Over the Rainbow conference highlights issues facing LGBTQ youth

Lauren Caruba

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Students from Northwestern and Chicagoland high schools came to campus Saturday for the first-ever “Over the Rainbow” conference focusing on LGBTQ issues confronting young adults.

Nearly 40 students attended the series of speakers and workshops. Project ShoutOUT, a student group that serves as a resource for members of the LGBTQ community, organized the conference. Representatives from Rainbow Alliance, NU Active Minds, the NU Division of Student Affairs and Sexual Health and Assault Peer Educators hosted the conference’s workshops.

The events drew about a dozen students from five different high schools, including Evanston Township High School. Caroline Dean, a co-founder of Project ShoutOUT, said “Over the Rainbow” presented a chance to form relationships with high school students.

“The idea was just to be able to show kids what the LGBT experience in college is like, because it is extremely different,” the Weinberg sophomore said. “It’d be great if high school kids can get a lot out of it and take it back to their high schools.”

The day’s events opened with KrisDeLaRash, a 24-year-old LGBTQ activist, slam poet and artist from Chicago.

DeLaRash talked about growing up as a lesbian in a conservative family of Jehovah’s Witnesses and performed slam poetry and original rap songs.

In one of her songs, she incorporated a speech by former Republican presidential nominee Newt Gingrich in which he said “really poor children in really poor neighborhoods have no habits of working.”

“As a black, queer woman, I have these matrices of oppression,” DeLaRash said. “Economic oppression, gender oppression – they’re all related.”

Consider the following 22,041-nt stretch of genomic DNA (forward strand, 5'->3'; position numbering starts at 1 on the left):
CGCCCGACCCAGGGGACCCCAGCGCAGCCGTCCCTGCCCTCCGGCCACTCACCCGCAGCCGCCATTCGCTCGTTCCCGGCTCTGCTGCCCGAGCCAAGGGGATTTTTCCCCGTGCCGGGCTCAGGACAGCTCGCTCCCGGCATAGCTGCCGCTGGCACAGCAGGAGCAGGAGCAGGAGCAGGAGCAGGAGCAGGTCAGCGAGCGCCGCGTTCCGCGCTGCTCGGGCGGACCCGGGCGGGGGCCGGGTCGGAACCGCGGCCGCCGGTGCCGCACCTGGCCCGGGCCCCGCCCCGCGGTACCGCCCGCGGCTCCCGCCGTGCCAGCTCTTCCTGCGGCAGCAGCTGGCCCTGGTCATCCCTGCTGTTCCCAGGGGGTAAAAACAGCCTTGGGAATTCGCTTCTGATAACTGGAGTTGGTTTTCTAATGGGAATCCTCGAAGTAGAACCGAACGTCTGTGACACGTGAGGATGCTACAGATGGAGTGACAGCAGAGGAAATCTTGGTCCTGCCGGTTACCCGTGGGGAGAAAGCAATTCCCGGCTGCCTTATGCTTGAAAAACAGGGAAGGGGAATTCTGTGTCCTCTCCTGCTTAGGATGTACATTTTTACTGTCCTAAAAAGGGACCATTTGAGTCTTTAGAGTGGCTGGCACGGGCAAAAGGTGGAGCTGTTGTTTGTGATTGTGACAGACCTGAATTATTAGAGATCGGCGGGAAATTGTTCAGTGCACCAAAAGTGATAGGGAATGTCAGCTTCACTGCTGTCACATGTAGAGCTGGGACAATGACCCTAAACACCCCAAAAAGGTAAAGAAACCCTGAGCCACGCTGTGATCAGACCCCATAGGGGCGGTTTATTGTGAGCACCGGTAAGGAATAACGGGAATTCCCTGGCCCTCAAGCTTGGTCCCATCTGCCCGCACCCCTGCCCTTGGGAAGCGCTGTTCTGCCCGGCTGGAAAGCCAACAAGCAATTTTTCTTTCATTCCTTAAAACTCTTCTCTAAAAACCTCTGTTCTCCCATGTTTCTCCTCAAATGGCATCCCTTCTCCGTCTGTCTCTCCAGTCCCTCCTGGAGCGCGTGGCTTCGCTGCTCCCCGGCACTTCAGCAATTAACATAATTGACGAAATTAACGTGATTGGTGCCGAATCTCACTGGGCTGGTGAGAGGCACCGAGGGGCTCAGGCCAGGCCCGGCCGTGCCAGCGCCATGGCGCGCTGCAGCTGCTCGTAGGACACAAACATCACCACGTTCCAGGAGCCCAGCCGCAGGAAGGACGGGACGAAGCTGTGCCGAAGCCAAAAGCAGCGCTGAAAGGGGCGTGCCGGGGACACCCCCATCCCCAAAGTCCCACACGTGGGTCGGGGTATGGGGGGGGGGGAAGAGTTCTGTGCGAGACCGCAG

Following DeLaRash’s performance, students were allowed to choose from four different workshops that dealt with various LGBTQ issues.

Tiffany Gonzales, area coordinator for Foster-Walker Complex and Seabury Apartments, hosted one of the workshops in which she educated students about microaggressions-common slights experienced by marginalized groups like LGBTQ individuals and women.

“Microaggressions are everyday intentional or unintentional insults,” Gonzales said. “So educating people on what they are in the hopes that they can prevent them, they can stop them, they can confront them when they see them is something really important.”

Another workshop dealt with the portrayal of LGBTQ identities in the media. Students and Rainbow Alliance executive board members discussed the recent proliferation of gay characters on shows like “Glee” as well as the implications of having gay actors play straight characters and vice versa on shows like “How I Met Your Mother.”

“We were hoping that they (students) would watch TV with a little more intelligence and spark an idea that people hadn’t thought about,” said Communication freshman Frankie Bennett, a member of the Rainbow Alliance programming committee.

The conference concluded with keynote speaker Jessica De Leon, a transgender comedian, crossdresser and blogger from Florida. Wearing high heels and a fitted dress, De Leon stepped up to the microphone in the ground-floor forum of Harris Hall.

“My name’s Jessica Who, and yes, I’m a dude,” De Leon said.

De Leon, a male who identifies as heterosexual and cross-dresses in female clothing, spoke about the struggles he had with gender and sexuality from a young age. De Leon related how during his childhood he secretly dressed up in his mother’s dresses and later went through periods of self-loathing and confusion about his “somewhere in between” identity.

“I didn’t understand why I liked girls and also wanted to look like them,” he said.

Now married to his wife, De Leon said he has learned to love himself and rejects the labels often assigned to members of the LGBTQ community.

He accomplishes this through his blog “Jessica Who?” which he started just over three years ago to relate his personal experiences as a transgender individual.

“I wanted the world to know about people like me, and I wanted people like me to have someone to relate to,” he said. Ryan Lim, one of the founding members of Project ShoutOUT, said he hopes the conference will become an annual event on the NU campus.

laurencaruba2015@u.northwestern.edu

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